Stockholm (HedgeNordic) – Equity market investors have been rewarded handsomely since the 2008 financial crisis, with some questioning the utility of active or long/short equity strategies in the presence of cheap generic ETFs and other passive investment products. Some of the drivers of the recent equity bull market, namely low nominal interest rates and multiples expansion, may no longer drive the stock market returns one has come to expect.
“Long-only equity investors will still be rewarded going forward as businesses keep innovating and generating earnings growth,” says Malte Heininger, portfolio manager of Carmignac’s European Long Short Equity strategy. “But with nominal interest rates increasing and valuation multiples compressing, market conditions are not ideal for equity investors in the immediate and medium term,” he emphasizes. “The flexibility long/short equity strategies offer can be a true benefit in a diversified portfolio, particularly in difficult or neutral market conditions.”
“The flexibility long/short equity strategies offer can be a true benefit in a diversified portfolio, particularly in difficult or neutral market conditions.”
With long/short equity managers operating in a relatively more fertile market environment, Heininger believes this is the right time to differentiate oneself and deliver to your investors’ expectations. Heininger is part of a three-person investment team running Carmignac’s European Long Short Equity strategy, which he describes as a “classic bottom-up stock-picking strategy with active management of the net equity exposure to ensure great responsiveness to market fluctuations.”
THE BUILDING BLOCKS
The “classic” discretionary approach relies on four main pillars: building an investment thesis (1) based on a non-consensus view (2), with catalysts in place (3) and an attractive risk-reward profile (4). Heininger and his team always rely on this checklist to populate the portfolio across several building blocks, including core longs, special situations, and alpha shorts, among others.
“As the name suggests, our core longs form the core of the portfolio, traditionally accounting for 60 percent of the portfolio,” explains Heininger. This basket of between 10 to 15 names includes high-quality businesses with strong structural drivers. Heininger calls these “long-duration” stocks due to their sensitivity to rising interest rates.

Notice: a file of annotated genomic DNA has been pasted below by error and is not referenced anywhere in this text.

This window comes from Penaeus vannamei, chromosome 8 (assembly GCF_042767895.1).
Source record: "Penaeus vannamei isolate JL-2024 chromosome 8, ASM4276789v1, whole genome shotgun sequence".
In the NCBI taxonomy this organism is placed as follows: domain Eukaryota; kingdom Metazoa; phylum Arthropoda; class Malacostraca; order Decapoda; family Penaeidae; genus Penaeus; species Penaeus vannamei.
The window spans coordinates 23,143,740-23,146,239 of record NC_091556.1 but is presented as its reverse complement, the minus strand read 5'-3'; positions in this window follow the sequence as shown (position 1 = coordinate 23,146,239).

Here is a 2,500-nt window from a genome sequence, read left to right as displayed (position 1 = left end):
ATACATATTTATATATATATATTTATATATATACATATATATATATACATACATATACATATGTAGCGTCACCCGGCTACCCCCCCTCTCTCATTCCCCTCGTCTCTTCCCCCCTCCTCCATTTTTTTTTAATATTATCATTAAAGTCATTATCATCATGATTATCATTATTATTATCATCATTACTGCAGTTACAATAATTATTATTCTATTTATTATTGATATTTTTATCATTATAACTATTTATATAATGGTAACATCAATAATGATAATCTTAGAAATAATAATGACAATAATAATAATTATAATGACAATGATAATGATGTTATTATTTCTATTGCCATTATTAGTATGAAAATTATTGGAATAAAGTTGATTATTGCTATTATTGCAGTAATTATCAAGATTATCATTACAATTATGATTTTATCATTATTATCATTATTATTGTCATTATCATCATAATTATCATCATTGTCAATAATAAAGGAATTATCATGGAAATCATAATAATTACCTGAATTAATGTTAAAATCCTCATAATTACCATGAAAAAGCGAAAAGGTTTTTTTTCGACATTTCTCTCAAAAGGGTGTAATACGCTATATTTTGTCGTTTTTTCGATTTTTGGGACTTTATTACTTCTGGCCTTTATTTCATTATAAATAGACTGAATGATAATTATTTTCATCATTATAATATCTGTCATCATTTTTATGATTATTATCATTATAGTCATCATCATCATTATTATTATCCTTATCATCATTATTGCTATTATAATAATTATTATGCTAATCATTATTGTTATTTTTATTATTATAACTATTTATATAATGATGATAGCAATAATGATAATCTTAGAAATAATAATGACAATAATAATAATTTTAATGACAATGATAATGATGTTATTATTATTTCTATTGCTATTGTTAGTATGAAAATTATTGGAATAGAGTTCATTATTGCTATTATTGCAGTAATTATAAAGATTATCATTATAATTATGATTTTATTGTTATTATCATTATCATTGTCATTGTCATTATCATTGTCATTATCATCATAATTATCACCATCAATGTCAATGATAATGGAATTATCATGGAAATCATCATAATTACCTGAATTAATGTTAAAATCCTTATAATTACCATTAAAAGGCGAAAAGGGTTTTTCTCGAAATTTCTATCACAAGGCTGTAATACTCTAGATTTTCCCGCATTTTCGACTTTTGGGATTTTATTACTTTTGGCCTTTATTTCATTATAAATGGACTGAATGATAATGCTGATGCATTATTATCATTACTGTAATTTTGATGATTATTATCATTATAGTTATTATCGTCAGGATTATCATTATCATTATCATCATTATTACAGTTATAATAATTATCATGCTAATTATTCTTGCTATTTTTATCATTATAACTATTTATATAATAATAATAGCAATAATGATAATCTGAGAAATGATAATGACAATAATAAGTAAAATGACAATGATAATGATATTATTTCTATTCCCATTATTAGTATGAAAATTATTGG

“We decreased our allocation to long-duration stocks before the turn of the year in anticipation of higher interest rates as a result of rising inflation,” recalls Heininger. With valuations becoming more attractive in the recent market rout, “we have a wish list of companies where the expected return on a three-year horizon, based on conservative assumptions, start to look attractive and we aim to build or increase positions in this bucket over the coming months.”
THE SHORT SIDE COMES TO THE RESCUE
As long-duration assets, the core longs were the biggest detractor from performance this year in the European Long Short Equity strategy of Paris-based asset manager Carmignac. Successful stock picking on the short side has broadly offset the performance drag from that part of the portfolio. The strategy edged up by 0.1 percent through the first three quarters of 2022 and is now down less than 3 percent year-to-date through mid-October.
“We have spent 95 percent of our time this year picking stocks to short,” says Heininger. The effort and time have paid off. When looking under the hood of the short book, one can notice short positions against businesses in structural decline, against firms with aggressive accounting practices, but also shorts against outright frauds such as Wirecard. “The short position we had in Wirecard is our most profitable investment ever, but we have been short almost all high-profile corporate frauds and scandals in recent years,” according to Heininger. “Accounting numbers don’t lie,” he claims.
So far in 2022, short positions in companies with aggressive accounting practices, which tend to overstate financial performance, have contributed most to the performance of Carmignac’s European Long Short Equity strategy. “Structural shorts have not delivered as expected this year,” acknowledges Heininger. “Different components of the portfolio tend to perform at different times.”
“Different components of the portfolio tend to perform at different times.”
Heininger goes on to emphasize that “we still have strong idea flow on the short side.” According to Heininger, “the consumer discretionary and industrials sectors have been very good hunting grounds as the mixture of rising raw material prices, high inventories and fading demand from a squeezed consumer create a toxic combination.” The prevailing opportunity set, both on the long and short side, determines and influences the net market exposure run by Carmignac’s European Long Short Equity strategy.
With a beta-adjusted net exposure in the low teens over the past few years, the strategy has generated an annualized return of 7.2 percent over the past three years ending September. “We are not required to maintain a static exposure and can adjust our risk profile in response to market volatility,” says Heininger. “This flexibility has provided higher returns than the market and with much lower volatility.”